But getting back to technology, we are reducing our investment in real technology, as venture capitalists have been deluded into thinking that ad-supported websites create value, and drive more and more capital to those kinds of companies, rather than ones that actually make things. Businesses in general are not investing a whole lot in the U.S., as evidenced by their record cash hoards. Until they actually invest in evolving their technology, and not trading paper to maximize profits, there will be no economic growth.

Thanks for the opportunity to go off on this tangent.

By: BryanWillman Sat, 26 May 2012 03:58:27 +0000 Consider too that some illiquid investments, if successful, will by definition become liquid.
(Restricted stock from investing in a startup – if startup does well, most likely goes public – presto turns liquid.)

What about the statistics? How many investments that started illiquid ended up going public and thus made the stock index?

And of course these are often binary results investments – your startup most likely either failed, or went public. So your return is most likely either total loss or something pretty good.

None of that makes for a sensible retirement plan for a person of normal means.

By: Stevensaysyes Sat, 26 May 2012 01:57:22 +0000 The illiquidity premium is countered by the fact that certain market participants prefer illiquidity. Financial advisors who bought venture capital over the Russell 2000 were probably happier over the last market cycle, even though the returns were lousy:

-Illiquid investments report quarterly, so clients don’t see the daily lows, and they are less likely to call you with every swing of the Dow

-When clients do see their assets fall, they can’t liquidate everything until the end of the lockup period

-Since illiquid investments don’t have an active market to price them, you can report to clients “optimistic” estimates of their value, and also charge on it

If I were a cynical advisor, I’d put my clients in a portfolio of private equity, venture capital, hedge funds, and private real estate funds regardless of whether I expected them to outperform stocks.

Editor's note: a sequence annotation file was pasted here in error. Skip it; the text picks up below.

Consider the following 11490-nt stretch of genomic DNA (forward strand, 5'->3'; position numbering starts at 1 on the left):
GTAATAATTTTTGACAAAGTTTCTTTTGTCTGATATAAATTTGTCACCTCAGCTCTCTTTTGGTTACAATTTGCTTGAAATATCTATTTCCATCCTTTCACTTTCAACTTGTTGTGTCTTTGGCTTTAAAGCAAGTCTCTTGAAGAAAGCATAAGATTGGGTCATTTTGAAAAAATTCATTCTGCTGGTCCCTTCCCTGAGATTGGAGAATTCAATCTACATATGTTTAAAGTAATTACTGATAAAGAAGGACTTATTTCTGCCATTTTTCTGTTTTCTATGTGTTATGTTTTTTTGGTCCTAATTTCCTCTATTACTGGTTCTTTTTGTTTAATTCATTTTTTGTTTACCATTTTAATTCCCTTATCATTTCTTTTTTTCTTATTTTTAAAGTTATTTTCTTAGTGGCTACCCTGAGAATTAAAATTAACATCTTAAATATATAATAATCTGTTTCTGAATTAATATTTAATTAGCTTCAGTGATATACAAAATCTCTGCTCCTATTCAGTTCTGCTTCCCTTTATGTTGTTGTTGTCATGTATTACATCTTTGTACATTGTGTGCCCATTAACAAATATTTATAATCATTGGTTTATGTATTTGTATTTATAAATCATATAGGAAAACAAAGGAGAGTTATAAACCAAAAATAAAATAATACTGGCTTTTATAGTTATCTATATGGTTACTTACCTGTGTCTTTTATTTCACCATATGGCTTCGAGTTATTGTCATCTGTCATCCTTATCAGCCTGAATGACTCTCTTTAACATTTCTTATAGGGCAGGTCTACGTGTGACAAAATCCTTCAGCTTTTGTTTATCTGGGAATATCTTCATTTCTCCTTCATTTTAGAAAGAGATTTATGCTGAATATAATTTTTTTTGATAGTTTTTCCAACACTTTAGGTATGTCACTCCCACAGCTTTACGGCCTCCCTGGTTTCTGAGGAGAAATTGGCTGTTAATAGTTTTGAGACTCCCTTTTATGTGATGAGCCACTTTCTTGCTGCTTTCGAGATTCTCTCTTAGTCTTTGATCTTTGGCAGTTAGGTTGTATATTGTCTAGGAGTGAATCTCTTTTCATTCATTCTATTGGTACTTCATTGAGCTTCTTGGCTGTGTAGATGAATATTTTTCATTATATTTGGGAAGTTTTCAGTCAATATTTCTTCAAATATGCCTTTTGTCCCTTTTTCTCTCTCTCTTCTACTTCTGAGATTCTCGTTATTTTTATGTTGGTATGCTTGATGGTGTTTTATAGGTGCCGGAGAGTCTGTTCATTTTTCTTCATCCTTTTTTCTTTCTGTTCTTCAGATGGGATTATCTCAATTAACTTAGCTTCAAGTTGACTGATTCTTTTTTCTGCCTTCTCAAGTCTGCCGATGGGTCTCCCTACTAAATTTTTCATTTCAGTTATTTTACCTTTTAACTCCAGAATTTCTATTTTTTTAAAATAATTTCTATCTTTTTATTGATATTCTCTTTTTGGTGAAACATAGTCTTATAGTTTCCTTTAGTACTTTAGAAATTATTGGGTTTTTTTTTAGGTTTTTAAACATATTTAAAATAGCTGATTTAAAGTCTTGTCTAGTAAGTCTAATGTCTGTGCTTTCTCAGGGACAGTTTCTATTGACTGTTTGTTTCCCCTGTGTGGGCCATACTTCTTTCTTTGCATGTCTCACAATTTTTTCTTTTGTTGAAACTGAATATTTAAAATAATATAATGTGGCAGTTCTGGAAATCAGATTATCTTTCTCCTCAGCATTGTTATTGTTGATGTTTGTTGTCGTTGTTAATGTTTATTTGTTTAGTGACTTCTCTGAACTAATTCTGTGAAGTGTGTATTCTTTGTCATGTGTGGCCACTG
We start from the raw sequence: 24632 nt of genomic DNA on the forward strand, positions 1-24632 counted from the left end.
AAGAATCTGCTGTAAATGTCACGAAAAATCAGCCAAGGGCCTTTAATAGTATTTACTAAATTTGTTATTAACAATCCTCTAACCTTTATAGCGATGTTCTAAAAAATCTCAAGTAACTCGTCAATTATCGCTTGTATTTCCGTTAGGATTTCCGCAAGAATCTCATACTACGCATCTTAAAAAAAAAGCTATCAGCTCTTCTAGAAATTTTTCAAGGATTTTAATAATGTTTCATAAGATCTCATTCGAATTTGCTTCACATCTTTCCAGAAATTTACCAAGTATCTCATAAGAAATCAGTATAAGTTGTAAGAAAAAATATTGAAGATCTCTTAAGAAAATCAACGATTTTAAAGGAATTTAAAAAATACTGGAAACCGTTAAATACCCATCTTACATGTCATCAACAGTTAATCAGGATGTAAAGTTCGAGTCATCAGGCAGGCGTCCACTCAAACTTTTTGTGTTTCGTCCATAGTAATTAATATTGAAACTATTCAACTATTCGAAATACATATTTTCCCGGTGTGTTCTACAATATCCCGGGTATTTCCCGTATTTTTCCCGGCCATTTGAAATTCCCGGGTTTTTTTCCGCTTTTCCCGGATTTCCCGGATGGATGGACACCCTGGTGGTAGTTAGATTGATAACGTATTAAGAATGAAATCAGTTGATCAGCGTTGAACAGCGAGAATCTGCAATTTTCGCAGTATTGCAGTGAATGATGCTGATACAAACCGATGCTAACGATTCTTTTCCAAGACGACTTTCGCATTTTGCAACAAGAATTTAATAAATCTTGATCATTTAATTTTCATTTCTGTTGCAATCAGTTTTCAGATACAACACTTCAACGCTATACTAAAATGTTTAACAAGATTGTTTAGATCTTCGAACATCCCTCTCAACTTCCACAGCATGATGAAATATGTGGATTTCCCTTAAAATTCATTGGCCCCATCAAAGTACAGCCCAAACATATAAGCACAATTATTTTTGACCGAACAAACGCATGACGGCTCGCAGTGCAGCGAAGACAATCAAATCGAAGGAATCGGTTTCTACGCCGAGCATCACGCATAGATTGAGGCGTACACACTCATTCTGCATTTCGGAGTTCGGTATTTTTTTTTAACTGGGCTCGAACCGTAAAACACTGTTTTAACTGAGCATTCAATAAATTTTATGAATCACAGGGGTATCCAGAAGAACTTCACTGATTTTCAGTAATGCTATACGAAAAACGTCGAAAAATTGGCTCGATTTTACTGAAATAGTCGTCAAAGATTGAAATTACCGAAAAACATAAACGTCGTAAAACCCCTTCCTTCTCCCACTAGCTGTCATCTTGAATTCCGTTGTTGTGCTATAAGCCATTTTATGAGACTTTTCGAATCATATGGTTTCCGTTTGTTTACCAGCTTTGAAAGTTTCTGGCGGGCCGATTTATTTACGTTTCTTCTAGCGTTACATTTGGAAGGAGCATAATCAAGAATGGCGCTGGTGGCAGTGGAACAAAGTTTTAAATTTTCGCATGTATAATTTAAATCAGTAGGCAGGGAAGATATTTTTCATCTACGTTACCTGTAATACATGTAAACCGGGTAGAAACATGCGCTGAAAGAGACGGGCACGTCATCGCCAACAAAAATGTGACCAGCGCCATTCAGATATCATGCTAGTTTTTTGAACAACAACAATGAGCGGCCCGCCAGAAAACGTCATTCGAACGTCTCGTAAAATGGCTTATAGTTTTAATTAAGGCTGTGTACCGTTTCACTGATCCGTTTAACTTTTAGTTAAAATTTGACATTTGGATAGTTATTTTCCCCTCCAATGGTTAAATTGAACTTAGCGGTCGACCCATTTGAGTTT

By: FifthDecade Sat, 26 May 2012 00:41:21 +0000 @TFF, Of course, you’re right. As previously discussed in this column at some length, the demographic of the West is aging and moving from productivity to non-productivity; in effect, this magnifies the effect of the flat or falling population, but a big new revolutionary idea would have more effect.

It’s like the difference between Addition and Multiplication – all we’ve been doing for the last decade or so is adding up 2+2 and not noticing that 2×2 could be more powerful because all we have is the idea of using 2 in the formula. What we need is someone to come up with the idea of using a different number so the multiplication will make a difference. But with so much patenting of colours and processes and other legal restrictions on progress (I’m not talking about regulatory issues here) everyone’s so busy navel gazing the big picture remains largely unobserved.

What happened to all the visionaries?

By: TFF Sat, 26 May 2012 00:08:13 +0000 Fifth, real growth can also come through population growth. Europe’s population increased over 30% between 1950 and 1995. Now it is running in reverse.

Technological growth has been perhaps more important, but demographics are a strong headwind to fight at this point.

By: FifthDecade Fri, 25 May 2012 23:56:05 +0000 Another way of looking at things, Ken, is that real growth only comes through real progress in technology or productivity increases (rather than cost cutting or cheap labour) – in other words, from new ideas.

Since the internet boom of the 1990s there really haven’t been enough (if any) great strides forward, although genetics is perhaps one area for the future. But don’t look at returns in biotech right now as the timescale for research, development, testing and authorisation well exceeds the normal timescale that a typical VC investor wants a return in – and that’s if one of the world’s erstwhile leading technological Nations doesn’t disallow the research on the basis of what was written in a morals manual most recently updated about 1600 years ago.